Communities and neighborhoods that are more compact and walkable have stronger social networks, better personal and community health, and are easier on the environment. But are “walkable” streets equally walkable for everyone?
Communities seeking to become more walkable often concentrate (and rightly so) on things like architecture, mixed-use development, and wider sidewalks. People with disabilities, however, face unique challenges in trying to navigate public spaces, issues that are not as well understood or acted upon. In fact, only one out of three instruments or indices that measure walkability, bikeability, or recreation include disability-specific items.¹
The Americans with Disabilities Act (ADA) of 1990 provides, among many other facets, that places of public accommodation (including businesses and public services) and state and local governments that build and maintain public spaces must meet specific standards of accessibility for people with physical and/or mental disabilities.2 Since that act, public spaces have become considerably more accommodating to people with disabilities. Despite this progress, challenges remain, and any discussion about making a street, neighborhood, or community more walkable is incomplete if it does not engage people with disabilities.
For example, people with different disabilities experience public space in very different ways that may call for different remedies. For example, a person who requires crutches, a cane, or a walker to get around will face challenges in winter weather that differ substantially from those a person in a wheelchair might face. Similarly, a sight-impaired person may have more trouble with certain crosswalk and intersection designs than a person with good sight who uses a wheelchair.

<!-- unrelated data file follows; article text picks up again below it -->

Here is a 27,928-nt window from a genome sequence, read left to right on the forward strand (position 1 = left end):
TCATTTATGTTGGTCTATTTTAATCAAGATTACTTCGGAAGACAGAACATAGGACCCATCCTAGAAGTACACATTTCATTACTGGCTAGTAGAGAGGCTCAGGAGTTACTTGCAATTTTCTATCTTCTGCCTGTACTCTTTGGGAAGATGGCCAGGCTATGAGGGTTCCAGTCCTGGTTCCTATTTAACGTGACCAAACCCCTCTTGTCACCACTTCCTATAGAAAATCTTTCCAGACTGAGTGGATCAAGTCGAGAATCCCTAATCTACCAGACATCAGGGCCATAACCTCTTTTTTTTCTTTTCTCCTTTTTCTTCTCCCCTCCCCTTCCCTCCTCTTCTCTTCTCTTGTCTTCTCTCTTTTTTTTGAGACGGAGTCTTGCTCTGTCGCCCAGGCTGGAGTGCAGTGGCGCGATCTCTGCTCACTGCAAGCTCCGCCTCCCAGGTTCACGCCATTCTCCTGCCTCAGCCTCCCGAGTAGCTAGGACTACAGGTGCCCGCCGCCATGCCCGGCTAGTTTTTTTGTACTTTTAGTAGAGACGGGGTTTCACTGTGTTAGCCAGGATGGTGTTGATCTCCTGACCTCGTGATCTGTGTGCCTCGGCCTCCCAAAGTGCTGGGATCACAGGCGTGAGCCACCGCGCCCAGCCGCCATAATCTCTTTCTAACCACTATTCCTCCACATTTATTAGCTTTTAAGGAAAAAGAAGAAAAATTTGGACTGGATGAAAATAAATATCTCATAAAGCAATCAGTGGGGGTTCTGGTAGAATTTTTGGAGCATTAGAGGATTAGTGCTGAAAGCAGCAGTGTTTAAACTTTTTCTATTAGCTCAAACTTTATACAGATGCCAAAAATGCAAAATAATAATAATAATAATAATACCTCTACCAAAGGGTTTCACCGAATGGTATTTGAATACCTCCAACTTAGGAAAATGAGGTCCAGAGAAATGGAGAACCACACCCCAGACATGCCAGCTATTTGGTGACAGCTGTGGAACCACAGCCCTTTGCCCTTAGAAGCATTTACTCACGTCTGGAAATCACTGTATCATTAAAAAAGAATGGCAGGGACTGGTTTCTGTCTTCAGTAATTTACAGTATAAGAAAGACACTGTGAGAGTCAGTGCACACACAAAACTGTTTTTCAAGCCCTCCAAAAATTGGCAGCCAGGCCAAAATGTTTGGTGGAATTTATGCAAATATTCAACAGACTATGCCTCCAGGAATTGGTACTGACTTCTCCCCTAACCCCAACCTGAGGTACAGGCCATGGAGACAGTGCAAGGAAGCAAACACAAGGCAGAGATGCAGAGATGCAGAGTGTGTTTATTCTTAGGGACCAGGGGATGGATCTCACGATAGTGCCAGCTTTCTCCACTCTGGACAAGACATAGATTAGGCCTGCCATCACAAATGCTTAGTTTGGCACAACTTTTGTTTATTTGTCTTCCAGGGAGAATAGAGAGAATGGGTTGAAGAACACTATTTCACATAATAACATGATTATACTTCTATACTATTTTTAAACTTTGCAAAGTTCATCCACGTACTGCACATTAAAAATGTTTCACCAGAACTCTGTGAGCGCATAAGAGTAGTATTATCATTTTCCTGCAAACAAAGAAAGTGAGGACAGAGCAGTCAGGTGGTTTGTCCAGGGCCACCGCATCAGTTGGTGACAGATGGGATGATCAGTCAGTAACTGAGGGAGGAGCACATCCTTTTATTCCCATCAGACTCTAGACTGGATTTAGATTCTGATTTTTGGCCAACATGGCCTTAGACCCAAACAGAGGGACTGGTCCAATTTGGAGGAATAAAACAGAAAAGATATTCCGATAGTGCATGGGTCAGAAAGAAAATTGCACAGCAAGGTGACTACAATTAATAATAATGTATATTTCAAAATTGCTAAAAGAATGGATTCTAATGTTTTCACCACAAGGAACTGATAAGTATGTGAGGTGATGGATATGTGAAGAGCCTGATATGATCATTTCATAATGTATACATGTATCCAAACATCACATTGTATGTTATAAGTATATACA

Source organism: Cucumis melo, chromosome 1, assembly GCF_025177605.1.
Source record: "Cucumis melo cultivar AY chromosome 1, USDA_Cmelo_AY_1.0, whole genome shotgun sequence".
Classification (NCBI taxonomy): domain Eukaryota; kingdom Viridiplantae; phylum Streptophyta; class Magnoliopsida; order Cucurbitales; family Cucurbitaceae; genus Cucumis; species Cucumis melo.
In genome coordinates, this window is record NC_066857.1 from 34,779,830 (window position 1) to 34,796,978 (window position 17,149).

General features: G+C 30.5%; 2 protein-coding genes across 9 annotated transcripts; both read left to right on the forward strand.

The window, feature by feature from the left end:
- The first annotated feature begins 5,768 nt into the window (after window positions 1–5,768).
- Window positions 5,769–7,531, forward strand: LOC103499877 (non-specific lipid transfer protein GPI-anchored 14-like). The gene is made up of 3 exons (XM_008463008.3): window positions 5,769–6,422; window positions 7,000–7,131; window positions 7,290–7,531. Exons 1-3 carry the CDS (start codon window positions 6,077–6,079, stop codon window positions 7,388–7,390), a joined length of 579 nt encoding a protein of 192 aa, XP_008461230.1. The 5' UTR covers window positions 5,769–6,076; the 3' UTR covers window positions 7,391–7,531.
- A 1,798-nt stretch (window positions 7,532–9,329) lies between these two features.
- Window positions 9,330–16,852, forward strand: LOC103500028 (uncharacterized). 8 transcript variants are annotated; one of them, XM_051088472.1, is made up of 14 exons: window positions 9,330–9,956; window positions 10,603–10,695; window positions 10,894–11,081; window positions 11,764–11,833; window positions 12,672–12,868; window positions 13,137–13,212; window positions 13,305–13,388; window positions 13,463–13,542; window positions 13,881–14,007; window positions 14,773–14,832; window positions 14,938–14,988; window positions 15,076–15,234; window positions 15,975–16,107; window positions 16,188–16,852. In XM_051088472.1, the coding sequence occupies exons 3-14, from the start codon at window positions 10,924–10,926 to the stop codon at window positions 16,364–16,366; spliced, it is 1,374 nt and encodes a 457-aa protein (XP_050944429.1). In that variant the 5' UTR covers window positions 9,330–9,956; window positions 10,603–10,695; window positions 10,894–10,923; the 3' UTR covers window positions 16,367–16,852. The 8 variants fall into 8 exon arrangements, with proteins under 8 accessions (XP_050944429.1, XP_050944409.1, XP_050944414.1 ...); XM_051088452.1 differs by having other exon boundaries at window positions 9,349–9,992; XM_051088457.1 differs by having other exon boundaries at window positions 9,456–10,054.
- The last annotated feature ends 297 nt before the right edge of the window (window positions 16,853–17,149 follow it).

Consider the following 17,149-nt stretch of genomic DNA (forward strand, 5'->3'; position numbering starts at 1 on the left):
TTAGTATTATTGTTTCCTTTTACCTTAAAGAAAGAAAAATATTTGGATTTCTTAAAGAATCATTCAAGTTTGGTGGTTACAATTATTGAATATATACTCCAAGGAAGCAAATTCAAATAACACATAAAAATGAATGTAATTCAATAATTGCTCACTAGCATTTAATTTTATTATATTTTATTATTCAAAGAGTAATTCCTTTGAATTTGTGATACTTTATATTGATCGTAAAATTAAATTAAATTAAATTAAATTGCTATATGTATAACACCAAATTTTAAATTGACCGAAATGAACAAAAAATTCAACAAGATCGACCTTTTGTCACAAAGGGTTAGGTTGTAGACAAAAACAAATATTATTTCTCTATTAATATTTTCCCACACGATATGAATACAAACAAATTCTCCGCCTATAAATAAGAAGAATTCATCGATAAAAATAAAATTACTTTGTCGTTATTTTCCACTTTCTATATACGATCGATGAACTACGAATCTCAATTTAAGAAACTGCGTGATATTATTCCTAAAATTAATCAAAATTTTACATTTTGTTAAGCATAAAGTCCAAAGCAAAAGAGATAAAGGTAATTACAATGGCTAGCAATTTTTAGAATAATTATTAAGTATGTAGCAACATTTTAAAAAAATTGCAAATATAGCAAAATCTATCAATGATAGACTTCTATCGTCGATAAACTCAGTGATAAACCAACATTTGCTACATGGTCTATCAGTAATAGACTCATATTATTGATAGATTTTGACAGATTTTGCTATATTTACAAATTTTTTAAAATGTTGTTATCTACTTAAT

This intersection (right), south of the state capitol in Madison, typifies such challenges. While the curb cuts pictured meet standards of accessibility for people in wheelchairs, for example, the placement of the curb cut compared to the crosswalk angle could make for a confusing access for a sight-impaired person.
Pedestrian crossings at this intersection, although marked, are also much longer than most in downtown due to the angle. This could prove problematic for any pedestrians who move slower, whether disabled or not.
Indeed, this scenario is not mere conjecture but has been proven in observation. In an engineering study of roundabout intersections, researchers discovered that blind pedestrians waited three times longer to cross the street and made more dangerous crossings on average than sighted pedestrians.3
Wayfinding can be a challenge for any pedestrian, even in our most walkable communities. Vision-impaired pedestrians face additional challenges that must be accounted for to a greater degree. It is true that there have been advancements in the field—for example, crosswalks that announce the intersection name when the pedestrian walk signal goes on and speakers on buses and in bus stops that announce which bus is approaching or loading have helped address these challenges.4 However, an overall lack of good street maps in public spaces and the inability of vison-impaired people to use visual landmarks and indicators in the same way as those of us without those impairments are an ongoing issue in communities nationwide.
Because walkability is such a desirable characteristic for neighborhoods and communities, now is the time to consider how to improve public spaces for people with disabilities. Walkability studies and audits done by communities, advocates, and nonprofits must consciously seek out these perspectives. Experiencing public space at eye level is a great shared experience, but every single person experiences the specifics of the built environment in a slightly different way. Only by including people who see our public spaces differently than we do can we ensure that we build and design communities more inclusively.
–Matt Covert, Green Downtown Program Manager